Perhaps director Michael Greif has an affection for mosquitoes. Or maybe he longs to have his attractive cast participate in a “wet muslin” contest. (Please!) He might be paying homage to nearby Turtle Pond. Whatever the motive, for his production of Romeo and Juliet at Central Park’s Delacorte Theater, Greif has apparently relocated the action from Verona to Venice, setting the play in an inch-deep pool surrounded by a rather squeaky revolving wooden border. Throughout the play, the brave actors—many of whom mercifully sport anachronistic wellies—stomp and leap and shuffle through the puddle. Christopher Evan Welch’s Mercutio even attempts a shallow swim.
In interviews, Greif and his cast have murmured various explanations about the water’s purpose. It represents the play’s Mediterranean clime, or its seafaring language, or even a baptismal font. Lauren Ambrose, the play’s Juliet, has confessed that she’s nicknamed it “the Hypothermia Pool, the Hepatitis Pool, the West Nile Pool.” But with all the splashing about, you certainly wouldn’t mistake it for a reflecting pool—rendering this quixotic bit of scenery a rather perfect metaphor for Greif’s entertaining, but supremely unreflective, production. Rather than portray the central relationship as any great affair, Greif depicts it as, in Juliet’s words, “Too rash, too unadvis’d, too sudden, too like the lightning.” Though one prays lightning won’t strike such a wet set.
Oscar Isaac’s petulant Romeo and Ambrose’s winsome Juliet are not star-crossed soulmates, but instead a pair of cute kids with a profound sense of entitlement and poor impulse control. She’s callow, he’s fickle—very Generation Y. They meet at a party when neither’s entirely sober and wed before the next nightfall. Love at first sight’s a charming notion, but never has a marriage-license waiting period seemed such a sensible piece of legislation. If poison and “happy daggers” hadn’t intervened, they would have split up inside a month.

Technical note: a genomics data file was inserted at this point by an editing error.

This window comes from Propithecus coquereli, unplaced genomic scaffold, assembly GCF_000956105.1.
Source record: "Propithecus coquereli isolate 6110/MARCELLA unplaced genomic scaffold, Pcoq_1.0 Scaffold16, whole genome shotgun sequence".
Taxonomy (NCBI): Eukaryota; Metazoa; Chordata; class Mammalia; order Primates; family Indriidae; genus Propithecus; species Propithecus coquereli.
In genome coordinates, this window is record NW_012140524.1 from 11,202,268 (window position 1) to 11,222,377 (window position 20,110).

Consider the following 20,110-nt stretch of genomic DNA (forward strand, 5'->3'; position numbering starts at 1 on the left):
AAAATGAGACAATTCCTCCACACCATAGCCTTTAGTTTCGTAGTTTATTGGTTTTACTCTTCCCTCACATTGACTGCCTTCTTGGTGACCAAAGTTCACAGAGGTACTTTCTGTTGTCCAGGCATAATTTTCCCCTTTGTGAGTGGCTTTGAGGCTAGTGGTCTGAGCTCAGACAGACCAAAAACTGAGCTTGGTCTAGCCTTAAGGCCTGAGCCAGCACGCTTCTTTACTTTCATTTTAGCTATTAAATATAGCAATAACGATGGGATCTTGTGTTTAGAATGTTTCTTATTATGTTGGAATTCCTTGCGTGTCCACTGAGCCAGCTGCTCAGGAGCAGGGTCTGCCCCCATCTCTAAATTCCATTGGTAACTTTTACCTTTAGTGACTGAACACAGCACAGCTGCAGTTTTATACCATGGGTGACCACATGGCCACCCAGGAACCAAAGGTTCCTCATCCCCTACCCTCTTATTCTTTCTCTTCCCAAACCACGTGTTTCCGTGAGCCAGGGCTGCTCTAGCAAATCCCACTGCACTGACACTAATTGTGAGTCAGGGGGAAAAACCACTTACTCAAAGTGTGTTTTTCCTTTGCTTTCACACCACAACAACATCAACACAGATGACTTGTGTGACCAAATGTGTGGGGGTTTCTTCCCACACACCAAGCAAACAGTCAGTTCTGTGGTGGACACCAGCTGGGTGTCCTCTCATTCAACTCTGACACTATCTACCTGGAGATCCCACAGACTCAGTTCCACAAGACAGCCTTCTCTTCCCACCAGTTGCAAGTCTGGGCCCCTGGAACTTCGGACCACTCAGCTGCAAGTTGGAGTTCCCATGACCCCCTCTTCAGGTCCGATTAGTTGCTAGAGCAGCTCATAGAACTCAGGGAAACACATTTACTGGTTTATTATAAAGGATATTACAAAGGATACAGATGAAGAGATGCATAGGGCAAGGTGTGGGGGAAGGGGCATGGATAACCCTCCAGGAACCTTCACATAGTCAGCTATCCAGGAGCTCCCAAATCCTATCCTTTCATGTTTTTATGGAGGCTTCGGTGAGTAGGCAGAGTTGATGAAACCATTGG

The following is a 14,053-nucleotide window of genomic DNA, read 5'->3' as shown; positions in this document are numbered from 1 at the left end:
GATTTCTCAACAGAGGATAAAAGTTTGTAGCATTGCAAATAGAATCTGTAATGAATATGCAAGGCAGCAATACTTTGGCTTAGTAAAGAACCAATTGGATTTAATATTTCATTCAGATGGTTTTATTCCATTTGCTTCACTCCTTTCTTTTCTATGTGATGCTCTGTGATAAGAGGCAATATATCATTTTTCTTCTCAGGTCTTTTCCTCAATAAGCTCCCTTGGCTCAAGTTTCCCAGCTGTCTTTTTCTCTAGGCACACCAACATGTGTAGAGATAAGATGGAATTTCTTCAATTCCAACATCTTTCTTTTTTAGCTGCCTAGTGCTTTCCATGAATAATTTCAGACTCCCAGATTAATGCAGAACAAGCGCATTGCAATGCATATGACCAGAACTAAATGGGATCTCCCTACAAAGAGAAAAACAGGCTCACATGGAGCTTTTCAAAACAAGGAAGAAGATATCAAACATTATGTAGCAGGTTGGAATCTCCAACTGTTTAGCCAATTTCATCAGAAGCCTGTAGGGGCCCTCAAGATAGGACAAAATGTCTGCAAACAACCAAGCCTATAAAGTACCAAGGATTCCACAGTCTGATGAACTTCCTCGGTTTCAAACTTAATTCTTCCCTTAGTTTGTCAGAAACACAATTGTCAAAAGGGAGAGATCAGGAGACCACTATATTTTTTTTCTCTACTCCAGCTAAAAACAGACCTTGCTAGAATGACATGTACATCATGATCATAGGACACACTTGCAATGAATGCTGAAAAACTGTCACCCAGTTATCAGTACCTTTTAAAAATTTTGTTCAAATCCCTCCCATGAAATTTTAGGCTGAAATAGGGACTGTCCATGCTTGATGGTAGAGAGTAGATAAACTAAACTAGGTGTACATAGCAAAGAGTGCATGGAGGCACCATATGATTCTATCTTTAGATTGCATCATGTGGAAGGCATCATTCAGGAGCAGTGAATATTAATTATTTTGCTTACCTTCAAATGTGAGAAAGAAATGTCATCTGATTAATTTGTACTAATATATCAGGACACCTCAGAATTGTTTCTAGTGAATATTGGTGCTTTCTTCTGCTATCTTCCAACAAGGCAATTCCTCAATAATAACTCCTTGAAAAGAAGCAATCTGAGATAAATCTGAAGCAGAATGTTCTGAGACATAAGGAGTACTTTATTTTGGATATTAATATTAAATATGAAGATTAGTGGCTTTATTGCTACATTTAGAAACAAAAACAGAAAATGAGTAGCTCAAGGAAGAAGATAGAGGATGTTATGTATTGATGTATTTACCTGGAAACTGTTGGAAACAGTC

Possessing a noble profile and estimably curly locks, Isaac nevertheless fails to impress as a romantic hero. His devotion to the less attractive aspects of Romeo’s character—his recklessness, his egotism—proves so complete that it renders him unlikable. Ambrose fares better as his paramour. Though nearly 30 and newly a mother, onstage the actress appears significantly younger and exceedingly virginal. (You long to take her Juliet aside, advise, “Sweetheart, why not give this Paris guy a chance?” and then treat her to a butterscotch sundae.) Pale-skinned and beautifully proportioned, Ambrose cuts a luminous figure and projects a lovely naturalness. Whether giddy or self-serious, she never strains for effect. Better known for her film and television work, she does lack vocal prowess, but it’s a deficit the Delacorte’s amplification system ably remedies.
Lest we grow bored with the adolescent amours, Greif ensures there’s physical action aplenty. After a chorus speech spoken by Welch (if you were directing, you’d give him more lines too), the play proper begins with a knife fight and a food fight, as townswomen hurl carts of apples and oranges at the ruffians. Greif also includes lots of sword fighting, open flames, live music, and many a bawdy gesture courtesy of Welch and Camryn Manheim as Juliet’s nurse. Brian Tyree Henry, fresh from Yale Drama, menaces as Tybalt; Michael Cristofer carries on as Lord Capulet. Even the revolving wooden platform gets a frequent—if rather needless—workout.
Indeed, nearly everything in Greif’s production is moving, save the central tragedy. Greif doesn’t necessarily mishandle the dual suicide, but his take on the characters prevents it from having much of an impact. “Never was there a story of more woe”? Not really. At the lugubrious conclusion, eyes stayed dry, if the actors were not. And as the audience filed out of the ampitheater, few cries of “Ah, Romeo” or “Alas for Juliet!” sounded in the evening air. But more than one spectator could be heard to exclaim, “Those poor actors—they must be freezing!”